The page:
The Great Bite Way: Post-Theater Dining

Julie Besonen

Leading up to the American Theatre Wing's Tony Awards on June 9, Broadway does boffo business. Pre-theater dining options are wall-to-wall on the streets fanning out from Times Square, but supping afterward is more of a conundrum. Most restaurants in the area don't stay open late, presenting a problem if you're seeing a longish show and don't want the night to be over. We've got a few solutions where the curtain's still up and you'll see locals and theater folk alike. Read through our slideshow for details.

Courtesy, Bettibar

373 W. 46th St., 2nd fl., 212-265-2060, Midtown West, Manhattan
This snug bordello-red hideaway is one level up from Theatre District standby Hourglass Tavern. Though hourglasses are part of the decor, the liquor pours are so generous it's easy to lose track of time in the wee hours. The super-friendly barman serves until 4am; the kitchen closes a few hours earlier (usually at midnight) depending on the night. Post-show "snacklettes" include a heap of chicken meatballs drenched in tomato sauce and roasted garlic polenta topped with fresh mozzarella and basil. The Mediterranean bent continues with several salads and savory puff pastries stuffed with spinach and feta. It's inexpensive and casual, attracting Hell's Kitchen locals and a fair share of stagehands, chorines and chorus boys. Just in case your show lets out early, happy hour lasts until 10pm every night, with well drinks for only $5.

Gypsy cocktail. Photo: Jason Woodruff

Joe Allen
326 W. 46th St., 212-581-6464, Midtown West, Manhattan
Since 1965, industry types and big-name stars have frequented Joe Allen, one of those places that must be sprinkled with pixie dust to still be so animated. All around you is a murmur of show talk by show people. The brick-walled space is famously adorned with posters of flops like High Fidelity and Moose Murders, making for great instant-conversation fodder. Crowds flood in when the theaters let out, but it's fairly easy to secure a bar stool or table. Still, make a reservation just to be safe; the staff knows the running time of everything on Broadway, so they'll be able to tell you when you should expect to arrive for dinner. Once you're seated, no one will make a fuss if you just want a cocktail and sides of sautéed spinach and french fries or perhaps chocolate pudding cake saturated with hot fudge. The American menu is straightforward and a good value—it's filled with classics like a fat burger and an old-fashioned omelet with spinach and cheddar.

Courtesy, Sardi's

234 W. 44th St., 212-221-8440, Times Square, Manhattan
Make a beeline for the upstairs saloon after a show. A wall of windows overlooks the Broadhurst Theatre, and, if you time it right, you can see Tom Hanks signing autographs after tearing up the stage in Lucky Guy. Sardi's has a sea of big tables, and it's not uncommon for an entire cast to be gathered around one, telling tales and clinking glasses. Yes, tourists predominate, but locals have a soft spot for it, too, perhaps because the classic cocktails are strong and not badly priced. Sadly, the signature cheese spread and crackers are no longer free, but you don't have to shell out a lot for a late-night supper. Split the giant chicken club sandwich and french fries or get an appetizer portion of the creamy cannelloni au gratin. There's such a convivial vibe here that strangers often strike up conversations with one another—and, of course, it's always amusing to behold the caricatures of showbiz folk deluging the walls.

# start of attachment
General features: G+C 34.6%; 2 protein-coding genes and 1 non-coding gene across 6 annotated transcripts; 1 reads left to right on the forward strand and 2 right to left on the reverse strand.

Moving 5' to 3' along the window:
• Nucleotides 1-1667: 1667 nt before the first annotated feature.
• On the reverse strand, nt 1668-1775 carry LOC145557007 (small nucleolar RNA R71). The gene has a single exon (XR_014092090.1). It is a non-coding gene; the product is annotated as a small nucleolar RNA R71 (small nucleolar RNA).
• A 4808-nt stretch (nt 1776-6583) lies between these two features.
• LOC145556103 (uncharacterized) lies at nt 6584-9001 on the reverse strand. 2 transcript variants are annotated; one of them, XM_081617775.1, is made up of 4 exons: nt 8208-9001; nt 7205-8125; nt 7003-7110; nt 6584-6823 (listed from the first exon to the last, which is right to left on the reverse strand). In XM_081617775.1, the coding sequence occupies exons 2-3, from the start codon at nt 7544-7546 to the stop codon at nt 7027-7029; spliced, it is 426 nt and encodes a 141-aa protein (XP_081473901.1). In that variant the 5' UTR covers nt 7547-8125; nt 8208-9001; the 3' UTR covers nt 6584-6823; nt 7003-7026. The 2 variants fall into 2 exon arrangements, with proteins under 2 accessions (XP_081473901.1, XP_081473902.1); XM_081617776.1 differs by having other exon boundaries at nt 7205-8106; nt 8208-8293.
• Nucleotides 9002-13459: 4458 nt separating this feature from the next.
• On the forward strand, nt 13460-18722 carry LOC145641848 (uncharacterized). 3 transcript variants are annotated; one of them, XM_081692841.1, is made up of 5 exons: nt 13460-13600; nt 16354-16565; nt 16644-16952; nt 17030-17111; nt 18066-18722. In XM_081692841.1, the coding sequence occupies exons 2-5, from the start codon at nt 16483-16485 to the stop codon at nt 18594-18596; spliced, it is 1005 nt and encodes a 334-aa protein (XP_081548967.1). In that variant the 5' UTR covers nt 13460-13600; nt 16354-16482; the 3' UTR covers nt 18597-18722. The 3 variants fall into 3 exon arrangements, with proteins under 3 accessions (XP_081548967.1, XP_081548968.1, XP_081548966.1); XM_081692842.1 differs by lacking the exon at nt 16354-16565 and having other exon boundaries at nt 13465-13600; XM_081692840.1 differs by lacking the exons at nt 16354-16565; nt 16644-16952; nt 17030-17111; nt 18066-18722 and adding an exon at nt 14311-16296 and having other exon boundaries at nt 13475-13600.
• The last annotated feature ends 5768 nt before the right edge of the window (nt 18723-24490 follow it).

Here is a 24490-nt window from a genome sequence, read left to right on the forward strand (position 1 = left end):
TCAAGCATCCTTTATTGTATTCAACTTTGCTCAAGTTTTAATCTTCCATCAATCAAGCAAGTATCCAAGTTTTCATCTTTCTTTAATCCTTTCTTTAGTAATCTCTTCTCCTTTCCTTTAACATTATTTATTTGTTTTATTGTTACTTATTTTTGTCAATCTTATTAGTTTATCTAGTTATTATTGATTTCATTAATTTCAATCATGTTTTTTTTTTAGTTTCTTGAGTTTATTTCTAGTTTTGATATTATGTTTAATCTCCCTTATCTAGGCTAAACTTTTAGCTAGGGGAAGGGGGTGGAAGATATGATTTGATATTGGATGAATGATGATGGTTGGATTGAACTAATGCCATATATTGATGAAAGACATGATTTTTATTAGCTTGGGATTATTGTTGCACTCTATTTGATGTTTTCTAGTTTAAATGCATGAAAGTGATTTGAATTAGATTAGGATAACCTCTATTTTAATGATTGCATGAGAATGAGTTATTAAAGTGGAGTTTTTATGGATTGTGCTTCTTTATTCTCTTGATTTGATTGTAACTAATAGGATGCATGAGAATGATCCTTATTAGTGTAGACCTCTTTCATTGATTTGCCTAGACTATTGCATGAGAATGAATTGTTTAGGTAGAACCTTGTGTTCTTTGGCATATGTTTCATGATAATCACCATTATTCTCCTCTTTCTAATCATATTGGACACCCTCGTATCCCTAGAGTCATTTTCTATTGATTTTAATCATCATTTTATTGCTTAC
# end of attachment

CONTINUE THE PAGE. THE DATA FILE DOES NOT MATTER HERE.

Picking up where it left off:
Courtesy, Toloache

251 W. 50th St., 212-581-1818, Times Square, Manhattan
If you love fine tequila, Toloache (pronounced toe-lo-AH-chay) has by far the best selection in the Theatre District. Roughly 100 bottles of the distilled beverage glitter at the tiled bar, an excellent place to sip it straight or in a tart margarita along with some chips and thick guacamole. The bi-level bistro is splashed with vibrant Mexican art and lit by lovely multicolored hanging lamps. Julian Medina, of Mexico City, is the chef/owner, preparing elevated yet approachable dishes like suckling pig tacos, avocado fries, lobster ceviche and quesadillas with sea scallops and bacon–Mexican chocolate pico de gallo. The kitchen serves until 10pm Sunday and Monday, 11pm Tuesday through Thursday and until midnight on weekends, but you can linger over drinks for as long as you like.

Courtesy, Zuni

598 Ninth Ave., 212-765-7626, Midtown West, Manhattan
Not a lot has changed at Zuni since it opened in 1992. It's cozy and rarely crowded, and the prices have stayed low. Finding a glass of wine for $7 and a well drink for $6 is akin to time travel. The bar food, tasty and satisfying, also harks back: chicken fingers, mozzarella sticks with tomato dipping sauce, a plate of nachos fired up with jalapeños and canopied with cheese. Another reason to sit at the bar is to talk theater with Scott the bartender, who's a playwright and sees several shows each season. The full menu, including a burger with barbecued frizzled onions on an English muffin and pan-roasted skate with lemon, caper and toasted almond sauce, is served until midnight every night. No glitz, no glamour here—just a place to relax, refuel and chat before bedtime.